I’ll bet I wouldn’t be nearly so old if I had gotten more sleep over the years.
Shakespeare knew that. “‘Tis sleep that knits up the raveled sleave of care,” he had Macbeth say. If you don’t get enough sleep, he might have added, you are going to look pretty raveled.
The reason I didn’t get more sleep for 52 years was that my husband talked to me. I rarely go to bed early. He rarely stayed up late. But if I went to bed early and he stayed up late to watch a 1955 science fiction movie, which I hated in 1955, and finally came to bed at midnight, he’d flip on the overhead light, see me sound asleep and ask in great surprise: “Are you asleep?”
When he was away from home and didn’t get in until the wee hours of the morning and the house was completely dark and silent, especially the bedroom, he would turn on the light and exclaim in genuine amazement: “You’re asleep!”
He also felt it was his bounden duty to keep me informed of all activity going on once I started snoring.
“The neighbors are leaving and it’s 4 o’clock in the morning,” he once informed me.
“Didn’t they tell you that’s what they were going to do?”
“Then why did you wake me up to tell me?”
“I thought you’d want to know.”
He once woke me up to ask, “Can you hear that loud music from down the street?”
“No!” I groaned.
“That’s funny,” he said. “I can.”
Once we were on a campout at Fort Cobb State Park and I was deep under.
“It’s lightning,” he announced.
“Is there going to be a bad storm?” I asked, fighting my way back to consciousness.
“I don’t think so. I just thought you’d want to know.”
At home, he woke me up to tell me it was raining and he woke me up to tell me it had stopped raining.
Because of all that sleep deprivation, sometimes when I was reading or watching TV, I would drift off into a delicious nap.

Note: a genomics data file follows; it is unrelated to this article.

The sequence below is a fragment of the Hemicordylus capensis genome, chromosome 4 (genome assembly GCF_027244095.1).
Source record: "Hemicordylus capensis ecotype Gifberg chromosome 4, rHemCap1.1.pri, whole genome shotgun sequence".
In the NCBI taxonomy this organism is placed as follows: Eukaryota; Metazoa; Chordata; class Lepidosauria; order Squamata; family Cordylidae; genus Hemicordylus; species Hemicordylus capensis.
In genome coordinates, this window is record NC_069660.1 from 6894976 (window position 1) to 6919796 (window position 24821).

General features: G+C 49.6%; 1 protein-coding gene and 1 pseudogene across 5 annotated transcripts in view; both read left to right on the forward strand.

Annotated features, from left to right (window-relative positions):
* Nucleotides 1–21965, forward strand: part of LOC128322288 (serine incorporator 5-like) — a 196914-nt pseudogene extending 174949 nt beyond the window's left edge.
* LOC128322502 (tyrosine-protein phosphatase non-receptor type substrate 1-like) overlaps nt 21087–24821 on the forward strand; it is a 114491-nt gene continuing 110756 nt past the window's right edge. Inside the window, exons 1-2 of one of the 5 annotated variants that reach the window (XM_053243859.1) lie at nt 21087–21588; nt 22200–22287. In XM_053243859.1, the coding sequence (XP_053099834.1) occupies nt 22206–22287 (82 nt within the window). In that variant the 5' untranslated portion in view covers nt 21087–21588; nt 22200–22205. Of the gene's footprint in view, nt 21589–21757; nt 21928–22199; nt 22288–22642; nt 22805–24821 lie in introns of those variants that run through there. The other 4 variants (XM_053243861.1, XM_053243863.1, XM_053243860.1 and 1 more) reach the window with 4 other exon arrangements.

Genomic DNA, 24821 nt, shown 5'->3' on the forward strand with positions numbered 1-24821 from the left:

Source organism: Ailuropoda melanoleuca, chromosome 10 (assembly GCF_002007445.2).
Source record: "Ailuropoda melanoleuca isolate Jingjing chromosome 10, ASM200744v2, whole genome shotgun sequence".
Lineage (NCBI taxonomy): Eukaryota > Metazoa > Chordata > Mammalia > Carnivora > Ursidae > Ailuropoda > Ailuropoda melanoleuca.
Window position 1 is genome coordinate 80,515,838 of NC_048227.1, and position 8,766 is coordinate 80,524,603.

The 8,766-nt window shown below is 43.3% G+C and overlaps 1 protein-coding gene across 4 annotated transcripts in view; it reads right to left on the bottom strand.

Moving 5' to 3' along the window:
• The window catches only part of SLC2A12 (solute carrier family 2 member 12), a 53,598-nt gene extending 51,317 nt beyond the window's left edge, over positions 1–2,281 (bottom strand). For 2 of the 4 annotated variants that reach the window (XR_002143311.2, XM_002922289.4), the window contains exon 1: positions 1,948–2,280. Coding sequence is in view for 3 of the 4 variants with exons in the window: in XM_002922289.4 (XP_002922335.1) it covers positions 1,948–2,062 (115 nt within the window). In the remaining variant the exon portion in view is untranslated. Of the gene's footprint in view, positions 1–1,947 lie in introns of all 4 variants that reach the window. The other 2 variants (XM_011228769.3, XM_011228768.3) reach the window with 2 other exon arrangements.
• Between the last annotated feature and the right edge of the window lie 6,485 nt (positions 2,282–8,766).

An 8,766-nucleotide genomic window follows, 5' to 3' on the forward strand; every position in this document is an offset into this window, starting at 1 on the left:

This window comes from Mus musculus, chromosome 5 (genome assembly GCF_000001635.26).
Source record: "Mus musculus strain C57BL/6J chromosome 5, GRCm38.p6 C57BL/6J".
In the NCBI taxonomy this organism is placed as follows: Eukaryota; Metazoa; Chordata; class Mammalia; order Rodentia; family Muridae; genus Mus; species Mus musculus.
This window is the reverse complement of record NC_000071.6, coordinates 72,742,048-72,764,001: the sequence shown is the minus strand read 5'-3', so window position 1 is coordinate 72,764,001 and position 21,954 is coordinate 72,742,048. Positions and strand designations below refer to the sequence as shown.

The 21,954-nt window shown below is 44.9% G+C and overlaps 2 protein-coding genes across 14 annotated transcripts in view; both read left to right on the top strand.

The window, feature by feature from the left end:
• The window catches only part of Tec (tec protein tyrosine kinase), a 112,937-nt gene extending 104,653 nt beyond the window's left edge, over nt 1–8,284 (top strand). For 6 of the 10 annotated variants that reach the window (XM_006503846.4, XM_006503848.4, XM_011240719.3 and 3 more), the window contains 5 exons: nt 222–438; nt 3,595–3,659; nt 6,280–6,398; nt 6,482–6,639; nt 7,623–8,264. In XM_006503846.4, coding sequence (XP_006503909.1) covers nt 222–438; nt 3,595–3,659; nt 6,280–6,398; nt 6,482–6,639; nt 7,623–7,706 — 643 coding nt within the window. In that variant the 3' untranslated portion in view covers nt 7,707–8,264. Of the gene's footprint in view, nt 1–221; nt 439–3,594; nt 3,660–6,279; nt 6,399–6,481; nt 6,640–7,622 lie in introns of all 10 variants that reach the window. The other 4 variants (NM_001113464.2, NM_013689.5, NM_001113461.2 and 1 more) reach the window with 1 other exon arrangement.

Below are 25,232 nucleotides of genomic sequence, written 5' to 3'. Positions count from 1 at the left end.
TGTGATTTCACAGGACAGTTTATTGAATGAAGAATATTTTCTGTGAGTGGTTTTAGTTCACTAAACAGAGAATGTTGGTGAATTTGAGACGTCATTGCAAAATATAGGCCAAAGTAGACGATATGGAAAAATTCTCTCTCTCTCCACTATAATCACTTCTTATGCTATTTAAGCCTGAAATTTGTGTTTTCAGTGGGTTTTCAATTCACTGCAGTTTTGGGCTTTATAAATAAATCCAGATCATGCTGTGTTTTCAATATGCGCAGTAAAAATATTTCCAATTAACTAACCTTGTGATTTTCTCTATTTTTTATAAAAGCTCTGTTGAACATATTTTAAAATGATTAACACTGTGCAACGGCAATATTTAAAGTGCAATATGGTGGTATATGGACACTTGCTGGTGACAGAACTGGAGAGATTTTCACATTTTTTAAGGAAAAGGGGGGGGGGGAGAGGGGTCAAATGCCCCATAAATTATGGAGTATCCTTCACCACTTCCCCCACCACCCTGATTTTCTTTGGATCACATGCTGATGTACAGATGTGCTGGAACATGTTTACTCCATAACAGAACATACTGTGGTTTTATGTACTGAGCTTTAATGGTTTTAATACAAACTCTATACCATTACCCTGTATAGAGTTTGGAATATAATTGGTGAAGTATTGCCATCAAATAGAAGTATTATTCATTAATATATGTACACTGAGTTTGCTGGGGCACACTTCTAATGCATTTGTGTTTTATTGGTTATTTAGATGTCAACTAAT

He would come to the door, note that I was dozing happily and reproachfully inquire: “Are you asleep?” his tone of voice implying that I would not get a gold star for good behavior.
I, on the other hand, have great empathy for any sleeper, any time, any place, taking great pains to tiptoe through the room, grab the phone on the first ring and not rattle pans in the kitchen.
This thoughtful behavior was not contagious. My husband awakened me with the news that the mousetrap had gone off, to ask if I were cold — or hot — and to inform me that he was awake.
Maybe he would have urged me to sleep more if I could have convinced him that, given more sleep, I would have had the face of a young Elizabeth Taylor, the body of a Marilyn Monroe, the charm of Miss Manners and been 20 years younger.
That wouldn’t have worked, though, because as soon as I went to sleep he would have awakened me to ask: “Are you awake? I just wanted to check you out and see if anything’s happened yet.”
Looking on the bright side, I probably got more information between midnight and dawn than the average sleeping person.
Mary McClure lives in Lawton.